Budget Day

Before setting off on this year-long journey, we did quite a bit of research and financial planning to figure out: 1) what this crazy trip would cost, 2) whether we’d run out of money because of unexpected expenses, 3) whether we’d need to pick up part-time work at a travelling circus along the way, and 4) if we could enjoy exploring the continent without counting every penny (Mama Bear’s stipulation).  So after 8 full weeks on the road, which we figured was a reasonable sample, we did a financial review.
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Turns out we’re in pretty good shape.  Having read several blogs by full-time RVers who posted their monthly or annual costs, we’re probably not as budget-conscious as many (particularly some very thrifty full-timers in the US), but we’re keeping within our intended limits.  Here’s the basic breakdown of general spending:
Fuel = 14%
Lodging = 19%
Groceries = 17%
Beer and wine = 9%
Kayak purchase = 18%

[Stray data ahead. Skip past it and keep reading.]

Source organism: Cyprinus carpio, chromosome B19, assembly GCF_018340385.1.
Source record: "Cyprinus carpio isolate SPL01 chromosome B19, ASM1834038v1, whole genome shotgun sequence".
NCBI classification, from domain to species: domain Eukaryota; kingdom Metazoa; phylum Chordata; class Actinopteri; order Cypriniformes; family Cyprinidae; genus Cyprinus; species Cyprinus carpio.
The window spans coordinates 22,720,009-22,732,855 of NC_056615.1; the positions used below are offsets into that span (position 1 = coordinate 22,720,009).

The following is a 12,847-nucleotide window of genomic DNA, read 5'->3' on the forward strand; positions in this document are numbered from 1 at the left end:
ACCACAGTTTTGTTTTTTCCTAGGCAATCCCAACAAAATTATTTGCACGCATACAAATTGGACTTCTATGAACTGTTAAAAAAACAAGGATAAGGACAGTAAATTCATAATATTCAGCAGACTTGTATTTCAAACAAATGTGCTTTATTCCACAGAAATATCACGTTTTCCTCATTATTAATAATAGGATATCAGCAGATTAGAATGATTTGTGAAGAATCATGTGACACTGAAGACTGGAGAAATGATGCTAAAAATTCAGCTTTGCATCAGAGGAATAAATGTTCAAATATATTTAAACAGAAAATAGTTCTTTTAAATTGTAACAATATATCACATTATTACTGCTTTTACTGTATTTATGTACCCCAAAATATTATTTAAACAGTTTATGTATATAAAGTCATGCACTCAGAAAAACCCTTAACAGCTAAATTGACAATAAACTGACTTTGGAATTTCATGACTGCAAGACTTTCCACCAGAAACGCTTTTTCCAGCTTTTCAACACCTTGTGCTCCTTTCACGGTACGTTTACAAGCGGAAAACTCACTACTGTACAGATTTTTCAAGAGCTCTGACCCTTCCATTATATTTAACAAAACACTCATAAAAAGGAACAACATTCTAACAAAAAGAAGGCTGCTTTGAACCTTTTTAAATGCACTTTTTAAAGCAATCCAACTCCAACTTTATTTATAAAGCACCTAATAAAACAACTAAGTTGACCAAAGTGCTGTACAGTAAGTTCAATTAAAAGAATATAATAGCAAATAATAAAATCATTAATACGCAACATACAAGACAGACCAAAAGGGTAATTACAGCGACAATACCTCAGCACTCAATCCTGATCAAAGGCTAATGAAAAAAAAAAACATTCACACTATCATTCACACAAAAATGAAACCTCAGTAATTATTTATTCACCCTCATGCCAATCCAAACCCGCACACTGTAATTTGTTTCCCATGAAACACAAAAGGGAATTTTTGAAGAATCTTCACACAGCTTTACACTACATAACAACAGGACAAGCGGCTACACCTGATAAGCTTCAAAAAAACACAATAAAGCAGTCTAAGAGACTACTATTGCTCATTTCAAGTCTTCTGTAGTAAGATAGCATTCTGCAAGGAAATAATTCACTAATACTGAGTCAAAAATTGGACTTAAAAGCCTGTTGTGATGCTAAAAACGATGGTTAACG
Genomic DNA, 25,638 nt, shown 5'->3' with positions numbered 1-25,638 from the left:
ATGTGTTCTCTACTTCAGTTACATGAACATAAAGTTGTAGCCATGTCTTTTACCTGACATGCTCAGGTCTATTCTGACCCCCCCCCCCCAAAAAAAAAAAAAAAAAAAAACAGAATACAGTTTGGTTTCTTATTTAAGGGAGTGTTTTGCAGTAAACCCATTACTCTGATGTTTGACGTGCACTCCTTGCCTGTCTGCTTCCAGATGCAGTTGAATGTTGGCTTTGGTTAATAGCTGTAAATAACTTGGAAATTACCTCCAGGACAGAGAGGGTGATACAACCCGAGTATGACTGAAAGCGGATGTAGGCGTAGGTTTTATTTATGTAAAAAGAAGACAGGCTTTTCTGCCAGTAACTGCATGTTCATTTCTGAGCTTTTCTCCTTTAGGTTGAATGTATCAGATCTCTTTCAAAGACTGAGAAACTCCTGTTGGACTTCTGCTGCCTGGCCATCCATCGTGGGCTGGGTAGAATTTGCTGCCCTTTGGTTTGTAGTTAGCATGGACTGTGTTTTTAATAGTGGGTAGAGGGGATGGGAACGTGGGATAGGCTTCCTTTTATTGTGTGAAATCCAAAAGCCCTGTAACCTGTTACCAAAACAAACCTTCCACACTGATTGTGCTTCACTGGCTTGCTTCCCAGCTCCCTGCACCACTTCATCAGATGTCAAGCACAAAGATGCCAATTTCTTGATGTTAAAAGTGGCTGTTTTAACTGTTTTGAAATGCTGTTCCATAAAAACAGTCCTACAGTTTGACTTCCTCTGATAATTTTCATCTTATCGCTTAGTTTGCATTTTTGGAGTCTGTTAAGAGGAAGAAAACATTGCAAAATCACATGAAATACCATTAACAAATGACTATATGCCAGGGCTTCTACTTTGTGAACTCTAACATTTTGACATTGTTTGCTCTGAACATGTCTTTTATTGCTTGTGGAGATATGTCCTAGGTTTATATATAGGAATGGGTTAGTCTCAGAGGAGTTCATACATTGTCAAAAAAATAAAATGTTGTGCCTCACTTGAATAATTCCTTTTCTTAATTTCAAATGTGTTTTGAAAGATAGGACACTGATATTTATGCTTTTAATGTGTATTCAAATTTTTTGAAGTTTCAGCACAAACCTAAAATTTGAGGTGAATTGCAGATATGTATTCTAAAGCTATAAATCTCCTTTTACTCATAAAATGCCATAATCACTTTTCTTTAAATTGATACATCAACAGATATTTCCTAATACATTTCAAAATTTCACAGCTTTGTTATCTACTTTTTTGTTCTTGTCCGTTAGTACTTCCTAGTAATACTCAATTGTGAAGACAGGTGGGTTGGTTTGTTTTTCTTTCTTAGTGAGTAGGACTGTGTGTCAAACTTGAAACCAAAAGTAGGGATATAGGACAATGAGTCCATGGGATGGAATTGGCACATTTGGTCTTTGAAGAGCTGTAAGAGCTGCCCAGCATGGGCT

Miscellaneous = 23%
So far, during our zig zag route through BC and Alberta, we’ve covered 5883 kilometres (3655 miles), which is just about the distance between Vancouver and Halifax.  So we haven’t exactly been sitting around.  All in, we’re averaging $121.79 / day.  If you take out the one-time purchase of the kayak and accessories, we’d be sitting at about 100 bucks a day.  That projects out to a modest $40K annual cost to explore North America.  Now this could all change if we decide to invest in a lakeside brewery or winery (hey, we just might), or if Mama Bear finds some decent shopping again – much to her chagrin, there’s not much excess space in MaBel.  But we figure it’s a reasonably good indicator of what a year on the road will cost.
If you’re interested in a bit more detail, our lodging costs have varied between $52 / night (a ridiculous rate for ‘Todd’s RV Park’ in Peachland) and $0 / night – thanks to several friend’s driveways and a free night at Walmart.  We fuel up with diesel and prices have ranged from $1.08 to .89 per litre.  Our onboard computer is telling us we’re typically averaging 14 litres for every 100 km, which is pretty good fuel economy for a 25 foot, fully-loaded RV driving through mountain roads.  In terms of food and drink, we eat mainly ‘at home’ so we don’t have high dining out expenses and if we were teetotallers, we’d really be living cheaply!
So for those of you thinking about cashing in, buying a motorhome and hitting the open road, there’s the numbers.  We’ve done the math for you – don’t be in a rut, get in the groove!
[Editor’s note: if we’ve got any of this wrong, please look for directions to a go-fund-me site in the near future…]

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